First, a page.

"The inside of the eye is a relatively immune-privileged site and the scarring reaction is minimal," Humayun says. "But, having said this, the surgery and the attachment of the device inside the eye has to be performed in the least invasive manner possible."

Step four: Optimize, shrink and integrate

Before a BMI reaches the end user, each component must be optimized, miniaturized and integrated with the rest of the device.

Unlike traditional design practices, which focus on optimizing each component, the artificial retina was developed by tweaking and streamlining the device as a whole, known as systems-level optimization.

The result? A sleek, small system that packs a punch.

"The engine for the artificial retina is a 'system on a chip' of mixed voltages and mixed analog-digital design, which provides self-contained power and data management," Liu says.

Step five: Scale up and get the go-ahead

One of the final steps in building a BMI is getting it into the hands of those who need it. When the initial technology is developed in an academic research setting, this can often mean handing it off to a company that will facilitate manufacturing and manage clinical trials and commercial distribution to patients.

Founded in 1998 by Humayun's former graduate student Robert Greenberg, Second Sight Medical Products Inc., took the artificial retina from the laboratory bench to the marketplace. Clinical trials for the first-generation device (the Argus I) were conducted in 2002, and were followed by pilot studies and patient trials for the Argus II in 2006. On Feb. 14, 2013, the Argus II became the first visual prosthesis to receive market approval in the United States.

Step six: Rinse and repeat

Perhaps the most important aspect of building a BMI is recognizing that there is always room for improvement.

"While we are still at the earliest stages, people are already benefiting from these implants, through improved mobility," says James Weiland, former deputy director of the Biomimetic Microelectronic Systems (BMES) Engineering Research Center at the University of Southern California.

"Working on advanced technology projects convinces me that it is feasible to create the technology needed for better outcomes."

Led by Humayun, the BMES Engineering Research Center was founded in 2003 to continue to advance the development of this technology. The latest prototype features an ultra-miniature camera that can be implanted directly in the eye. The system also contains more than 15 times the number of electrodes in the Argus II, which the researchers anticipate will greatly improve image resolution.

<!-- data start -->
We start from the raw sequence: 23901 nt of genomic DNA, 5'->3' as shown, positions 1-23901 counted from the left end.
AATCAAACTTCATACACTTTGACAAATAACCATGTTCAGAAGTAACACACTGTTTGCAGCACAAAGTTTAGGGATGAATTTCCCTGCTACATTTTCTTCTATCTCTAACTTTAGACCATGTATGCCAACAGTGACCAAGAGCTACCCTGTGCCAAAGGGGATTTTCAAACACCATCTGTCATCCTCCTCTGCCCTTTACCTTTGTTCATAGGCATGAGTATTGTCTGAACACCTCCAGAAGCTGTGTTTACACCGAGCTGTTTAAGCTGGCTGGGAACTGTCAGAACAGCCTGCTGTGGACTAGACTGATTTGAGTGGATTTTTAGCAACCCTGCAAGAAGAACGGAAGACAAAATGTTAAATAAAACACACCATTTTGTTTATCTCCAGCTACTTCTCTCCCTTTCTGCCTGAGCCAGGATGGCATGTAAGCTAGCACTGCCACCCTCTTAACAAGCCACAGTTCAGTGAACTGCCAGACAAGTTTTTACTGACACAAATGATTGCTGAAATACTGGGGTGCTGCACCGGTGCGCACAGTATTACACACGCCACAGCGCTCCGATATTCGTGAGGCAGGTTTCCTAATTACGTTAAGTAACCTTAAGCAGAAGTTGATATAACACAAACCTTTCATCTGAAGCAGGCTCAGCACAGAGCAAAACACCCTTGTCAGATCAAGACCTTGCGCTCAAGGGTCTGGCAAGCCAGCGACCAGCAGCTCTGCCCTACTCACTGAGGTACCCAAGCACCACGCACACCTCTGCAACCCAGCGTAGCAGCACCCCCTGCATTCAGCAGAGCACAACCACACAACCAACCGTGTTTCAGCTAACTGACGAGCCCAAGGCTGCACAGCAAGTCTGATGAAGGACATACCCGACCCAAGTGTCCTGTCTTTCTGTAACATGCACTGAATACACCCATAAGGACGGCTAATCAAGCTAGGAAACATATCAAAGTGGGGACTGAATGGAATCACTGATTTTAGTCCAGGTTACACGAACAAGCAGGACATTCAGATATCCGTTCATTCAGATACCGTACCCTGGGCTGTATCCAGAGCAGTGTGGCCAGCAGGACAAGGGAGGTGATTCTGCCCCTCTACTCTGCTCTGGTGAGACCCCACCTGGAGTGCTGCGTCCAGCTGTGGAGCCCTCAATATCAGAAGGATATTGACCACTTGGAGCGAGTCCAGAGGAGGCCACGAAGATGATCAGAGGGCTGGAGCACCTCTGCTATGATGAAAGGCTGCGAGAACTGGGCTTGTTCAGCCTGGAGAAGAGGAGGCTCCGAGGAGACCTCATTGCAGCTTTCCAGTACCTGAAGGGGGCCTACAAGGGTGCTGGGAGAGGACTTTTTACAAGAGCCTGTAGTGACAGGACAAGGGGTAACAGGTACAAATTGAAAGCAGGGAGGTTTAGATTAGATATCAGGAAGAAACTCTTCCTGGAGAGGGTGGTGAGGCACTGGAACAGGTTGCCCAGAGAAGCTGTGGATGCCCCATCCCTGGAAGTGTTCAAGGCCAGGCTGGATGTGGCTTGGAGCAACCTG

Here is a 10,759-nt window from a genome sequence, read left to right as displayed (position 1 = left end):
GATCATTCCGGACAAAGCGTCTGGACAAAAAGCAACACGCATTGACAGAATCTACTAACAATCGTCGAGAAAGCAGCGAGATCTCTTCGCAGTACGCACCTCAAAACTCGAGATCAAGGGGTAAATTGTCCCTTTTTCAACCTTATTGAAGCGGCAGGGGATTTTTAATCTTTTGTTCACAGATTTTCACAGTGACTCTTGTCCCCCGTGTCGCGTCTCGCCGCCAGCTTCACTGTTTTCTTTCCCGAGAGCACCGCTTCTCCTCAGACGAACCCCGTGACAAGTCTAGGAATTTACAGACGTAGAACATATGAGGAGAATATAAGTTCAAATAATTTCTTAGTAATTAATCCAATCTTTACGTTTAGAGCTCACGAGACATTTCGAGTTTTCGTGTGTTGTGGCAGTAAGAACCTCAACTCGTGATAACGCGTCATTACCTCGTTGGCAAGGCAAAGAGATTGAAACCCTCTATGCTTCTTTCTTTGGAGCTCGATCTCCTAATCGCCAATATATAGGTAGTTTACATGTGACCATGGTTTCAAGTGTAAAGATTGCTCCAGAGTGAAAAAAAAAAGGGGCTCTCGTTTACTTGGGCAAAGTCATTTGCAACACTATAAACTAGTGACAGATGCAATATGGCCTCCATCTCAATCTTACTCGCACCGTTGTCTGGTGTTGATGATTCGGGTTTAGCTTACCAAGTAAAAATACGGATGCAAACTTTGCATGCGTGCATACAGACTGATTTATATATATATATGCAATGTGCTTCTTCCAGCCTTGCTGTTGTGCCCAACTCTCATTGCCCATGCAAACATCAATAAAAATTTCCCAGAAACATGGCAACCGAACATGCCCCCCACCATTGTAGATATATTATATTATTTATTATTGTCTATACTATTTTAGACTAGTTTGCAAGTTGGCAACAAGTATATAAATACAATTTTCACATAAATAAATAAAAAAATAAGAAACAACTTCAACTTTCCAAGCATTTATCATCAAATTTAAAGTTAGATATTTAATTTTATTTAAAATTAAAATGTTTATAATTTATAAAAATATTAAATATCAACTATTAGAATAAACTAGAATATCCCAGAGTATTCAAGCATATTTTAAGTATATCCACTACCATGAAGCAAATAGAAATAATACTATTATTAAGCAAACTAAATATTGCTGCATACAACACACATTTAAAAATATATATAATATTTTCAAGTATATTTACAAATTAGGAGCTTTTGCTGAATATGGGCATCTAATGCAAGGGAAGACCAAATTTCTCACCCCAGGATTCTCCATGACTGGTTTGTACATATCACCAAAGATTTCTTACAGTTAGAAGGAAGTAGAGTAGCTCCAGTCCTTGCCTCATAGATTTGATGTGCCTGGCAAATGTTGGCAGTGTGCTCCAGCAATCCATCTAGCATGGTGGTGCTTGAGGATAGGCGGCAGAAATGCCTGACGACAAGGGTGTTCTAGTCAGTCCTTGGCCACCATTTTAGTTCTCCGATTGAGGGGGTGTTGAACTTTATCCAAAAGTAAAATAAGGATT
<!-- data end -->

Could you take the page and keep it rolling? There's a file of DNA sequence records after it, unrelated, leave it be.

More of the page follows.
Explore further: Artificial retina receives FDA approval

Related Stories

Artificial retina receives FDA approval

February 14, 2013
The U.S. Food and Drug Administration (FDA) granted market approval to an artificial retina technology today, the first bionic eye to be approved for patients in the United States. The prosthetic technology was developed ...

Eye implants make vision-restoring progress

July 18, 2012
(Medical Xpress) -- "I was blind once but now I can see.” The words are no longer the sole property of religious testimony and literature. Medical progress is being made in the restoration of vision as evidenced by Second ...

New device offers hope to people blinded due to incurable eye disorders

November 17, 2013
Research presented at the 117th Annual Meeting of the American Academy of Ophthalmology shows promising data about a device that helps people who have lost their vision due to a blinding genetic disease to recognize common ...

Engineer invents bionic eye to help the blind

March 25, 2013
(Medical Xpress)—For UCLA bioengineering professor Wentai Liu, more than two decades of visionary research burst into the headlines last month when the FDA approved what it called "the first bionic eye for the blind."

Man among first in US to get 'bionic eye' (Update)

April 23, 2014
A degenerative eye disease slowly robbed Roger Pontz of his vision. Diagnosed with retinitis pigmentosa as a teenager, Pontz has been almost completely blind for years. Now, thanks to a high-tech procedure that involved the ...

Recommended for you

Researchers devise decoy molecule to block pain where it starts

January 16, 2018
For anyone who has accidentally injured themselves, Dr. Zachary Campbell not only sympathizes, he's developing new ways to blunt pain.

Scientists unleash power of genetic data to identify disease risk

January 16, 2018
Massive banks of genetic information are being harnessed to shed new light on modifiable health risks that underlie common diseases.

Blood-vessel-on-a-chip provides insight into new anti-inflammatory drug candidate

January 15, 2018
One of the most important and fraught processes in the human body is inflammation. Inflammatory responses to injury or disease are crucial for recruiting the immune system to help the body heal, but inflammation can also ...

Molecule produced by fat cells reduces obesity and diabetes in mice

January 15, 2018
UC San Francisco researchers have discovered a new biological pathway in fat cells that could explain why some people with obesity are at high risk for metabolic diseases such as type 2 diabetes. The new findings—demonstrated ...

Obese fat becomes inflamed and scarred, which may make weight loss harder

January 12, 2018
The fat of obese people becomes distressed, scarred and inflamed, which can make weight loss more difficult, research at the University of Exeter has found.

Optimized human peptide found to be an effective antibacterial agent

January 11, 2018
A team of researchers in the Netherlands has developed an effective antibacterial ointment based on an optimized human peptide. In their paper published in the journal Science Translational Medicine, the group describes developing ...


Please sign in to add a comment. Registration is free, and takes less than a minute. Read more

Click here to reset your password.
Sign in to get notified via email when new comments are made.